As previously mentioned, all French residents must fill in an annual tax declaration. Your annual declaration can be made online via the French tax website, and you can save and amend your declaration before deciding to submit it. Tax claims and requests for tax refunds or rebates can also be made online.
The process is slightly different when you fill out your first tax return (which must be completed as a paper document), and there are certain additions you may need to include if you have foreign savings, investments or income to declare.
See our guide to Filling in Your First French Tax Return: A Simple Guide
The French Tax Authorities have some English-language information available here, and they also publish an annual pdf guide (in French) and a tax simulator which you can find here.
Paying Your Taxes in France
Whether you are moving to France, own French property, or have business interests, assets, or investments in France—FrenchEntrée is here to help with all your tax questions. Our Essential Reading articles will talk you through all the basics, from income tax and social charges to wealth tax and property taxes. However, international tax liabilities can be complicated, so if in doubt, we always advise discussing your personal situation with one of our recommended financial or tax advisors.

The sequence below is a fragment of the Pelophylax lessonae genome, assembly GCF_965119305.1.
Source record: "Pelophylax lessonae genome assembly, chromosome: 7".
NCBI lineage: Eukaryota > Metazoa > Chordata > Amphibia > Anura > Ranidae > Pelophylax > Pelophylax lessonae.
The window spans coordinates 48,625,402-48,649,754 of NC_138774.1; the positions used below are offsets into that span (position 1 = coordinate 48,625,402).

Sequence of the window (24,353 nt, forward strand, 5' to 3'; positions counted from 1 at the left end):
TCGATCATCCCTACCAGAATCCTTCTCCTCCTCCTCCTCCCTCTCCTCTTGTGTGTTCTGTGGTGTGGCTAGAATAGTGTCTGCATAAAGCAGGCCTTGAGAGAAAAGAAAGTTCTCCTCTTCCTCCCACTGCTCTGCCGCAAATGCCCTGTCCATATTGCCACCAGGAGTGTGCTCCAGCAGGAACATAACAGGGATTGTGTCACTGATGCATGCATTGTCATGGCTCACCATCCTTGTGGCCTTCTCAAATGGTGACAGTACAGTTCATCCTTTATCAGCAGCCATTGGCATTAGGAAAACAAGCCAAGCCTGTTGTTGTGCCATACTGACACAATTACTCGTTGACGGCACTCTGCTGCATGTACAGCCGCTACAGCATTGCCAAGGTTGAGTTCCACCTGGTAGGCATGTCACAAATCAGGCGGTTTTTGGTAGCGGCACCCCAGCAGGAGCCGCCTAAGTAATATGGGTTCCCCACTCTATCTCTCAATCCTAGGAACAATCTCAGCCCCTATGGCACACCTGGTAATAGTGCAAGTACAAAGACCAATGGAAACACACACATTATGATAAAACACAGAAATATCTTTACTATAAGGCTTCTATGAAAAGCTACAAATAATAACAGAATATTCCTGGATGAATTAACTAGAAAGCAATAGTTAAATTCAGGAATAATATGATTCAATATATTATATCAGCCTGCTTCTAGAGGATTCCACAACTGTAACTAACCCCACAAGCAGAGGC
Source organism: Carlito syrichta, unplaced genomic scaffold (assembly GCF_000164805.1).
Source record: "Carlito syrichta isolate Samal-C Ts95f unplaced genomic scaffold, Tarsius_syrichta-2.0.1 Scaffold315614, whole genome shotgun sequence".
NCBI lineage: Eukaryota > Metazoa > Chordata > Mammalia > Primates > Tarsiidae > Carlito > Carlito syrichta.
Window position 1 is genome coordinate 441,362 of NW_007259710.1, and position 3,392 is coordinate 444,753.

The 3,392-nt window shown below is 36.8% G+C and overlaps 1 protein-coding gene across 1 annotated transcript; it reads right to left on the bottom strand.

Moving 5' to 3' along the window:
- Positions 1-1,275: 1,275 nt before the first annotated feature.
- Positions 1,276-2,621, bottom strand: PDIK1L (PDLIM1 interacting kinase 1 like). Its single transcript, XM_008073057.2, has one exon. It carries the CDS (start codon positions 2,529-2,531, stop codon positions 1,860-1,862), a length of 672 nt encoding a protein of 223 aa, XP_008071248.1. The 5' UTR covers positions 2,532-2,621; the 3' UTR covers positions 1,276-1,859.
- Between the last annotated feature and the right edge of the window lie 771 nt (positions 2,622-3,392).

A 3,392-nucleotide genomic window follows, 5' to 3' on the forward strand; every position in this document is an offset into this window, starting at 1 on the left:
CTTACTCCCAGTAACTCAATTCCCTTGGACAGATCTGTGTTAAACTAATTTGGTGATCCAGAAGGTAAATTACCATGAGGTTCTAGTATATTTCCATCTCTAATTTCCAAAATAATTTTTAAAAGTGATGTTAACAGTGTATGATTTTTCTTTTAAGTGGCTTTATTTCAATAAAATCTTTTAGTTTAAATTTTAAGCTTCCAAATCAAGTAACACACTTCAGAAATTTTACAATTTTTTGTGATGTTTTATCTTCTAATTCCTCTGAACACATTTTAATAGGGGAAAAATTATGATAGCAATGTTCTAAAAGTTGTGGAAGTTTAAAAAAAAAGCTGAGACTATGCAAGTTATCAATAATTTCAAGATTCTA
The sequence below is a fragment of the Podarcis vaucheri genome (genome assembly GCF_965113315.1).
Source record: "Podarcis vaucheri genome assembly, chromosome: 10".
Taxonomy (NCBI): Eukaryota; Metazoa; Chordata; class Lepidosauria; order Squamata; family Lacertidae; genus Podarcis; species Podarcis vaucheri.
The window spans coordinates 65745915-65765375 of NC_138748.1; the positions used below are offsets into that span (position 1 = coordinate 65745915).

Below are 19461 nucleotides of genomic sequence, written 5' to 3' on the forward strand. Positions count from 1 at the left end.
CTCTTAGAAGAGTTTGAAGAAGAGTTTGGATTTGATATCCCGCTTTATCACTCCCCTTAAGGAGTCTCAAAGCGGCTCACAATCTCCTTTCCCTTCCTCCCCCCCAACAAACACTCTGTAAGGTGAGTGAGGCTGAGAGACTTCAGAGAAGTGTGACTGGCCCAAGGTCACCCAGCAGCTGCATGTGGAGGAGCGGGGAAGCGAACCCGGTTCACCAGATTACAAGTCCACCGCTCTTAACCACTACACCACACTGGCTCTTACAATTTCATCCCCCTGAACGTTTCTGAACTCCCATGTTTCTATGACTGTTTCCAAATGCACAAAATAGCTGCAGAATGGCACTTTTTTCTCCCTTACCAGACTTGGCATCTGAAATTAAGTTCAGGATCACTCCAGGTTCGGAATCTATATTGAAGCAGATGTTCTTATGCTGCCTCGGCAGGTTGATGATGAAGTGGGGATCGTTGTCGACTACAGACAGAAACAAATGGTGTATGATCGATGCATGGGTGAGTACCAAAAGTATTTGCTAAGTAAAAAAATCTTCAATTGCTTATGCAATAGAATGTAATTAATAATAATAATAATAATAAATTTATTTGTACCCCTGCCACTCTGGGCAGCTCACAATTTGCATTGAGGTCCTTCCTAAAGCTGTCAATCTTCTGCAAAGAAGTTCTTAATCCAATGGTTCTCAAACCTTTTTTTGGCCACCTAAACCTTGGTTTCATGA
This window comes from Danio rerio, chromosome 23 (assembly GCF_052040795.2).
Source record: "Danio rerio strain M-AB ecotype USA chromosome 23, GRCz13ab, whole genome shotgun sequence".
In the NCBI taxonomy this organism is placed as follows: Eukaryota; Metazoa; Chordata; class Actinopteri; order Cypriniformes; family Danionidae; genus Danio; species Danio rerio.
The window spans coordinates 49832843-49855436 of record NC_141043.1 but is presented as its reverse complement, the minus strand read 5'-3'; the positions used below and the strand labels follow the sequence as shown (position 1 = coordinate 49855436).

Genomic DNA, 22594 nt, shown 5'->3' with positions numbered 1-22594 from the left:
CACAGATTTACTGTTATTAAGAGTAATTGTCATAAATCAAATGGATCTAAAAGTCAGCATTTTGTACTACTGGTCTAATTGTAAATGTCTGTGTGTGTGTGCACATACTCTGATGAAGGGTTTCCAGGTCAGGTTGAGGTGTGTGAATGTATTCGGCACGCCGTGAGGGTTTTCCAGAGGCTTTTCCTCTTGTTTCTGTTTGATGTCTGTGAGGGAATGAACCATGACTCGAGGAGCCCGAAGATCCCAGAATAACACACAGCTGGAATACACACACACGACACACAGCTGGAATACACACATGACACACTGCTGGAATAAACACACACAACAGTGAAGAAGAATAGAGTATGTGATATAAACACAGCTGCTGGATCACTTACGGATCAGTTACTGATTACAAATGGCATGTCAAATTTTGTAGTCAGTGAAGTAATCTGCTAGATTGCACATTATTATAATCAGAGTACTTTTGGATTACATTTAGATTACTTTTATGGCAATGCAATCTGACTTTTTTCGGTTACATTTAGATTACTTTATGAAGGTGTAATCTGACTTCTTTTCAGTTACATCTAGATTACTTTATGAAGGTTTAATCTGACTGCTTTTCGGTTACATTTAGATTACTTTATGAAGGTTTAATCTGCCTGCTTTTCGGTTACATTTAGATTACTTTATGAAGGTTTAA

Disclaimer: This guide is provided for general information purposes only and is not intended to be a substitute for professional advice regarding any aspect of your tax planning or tax liabilities in France. FrenchEntrée cannot be held responsible for the consequences of decisions or actions you may choose to take in connection with French tax declarations or tax liabilities.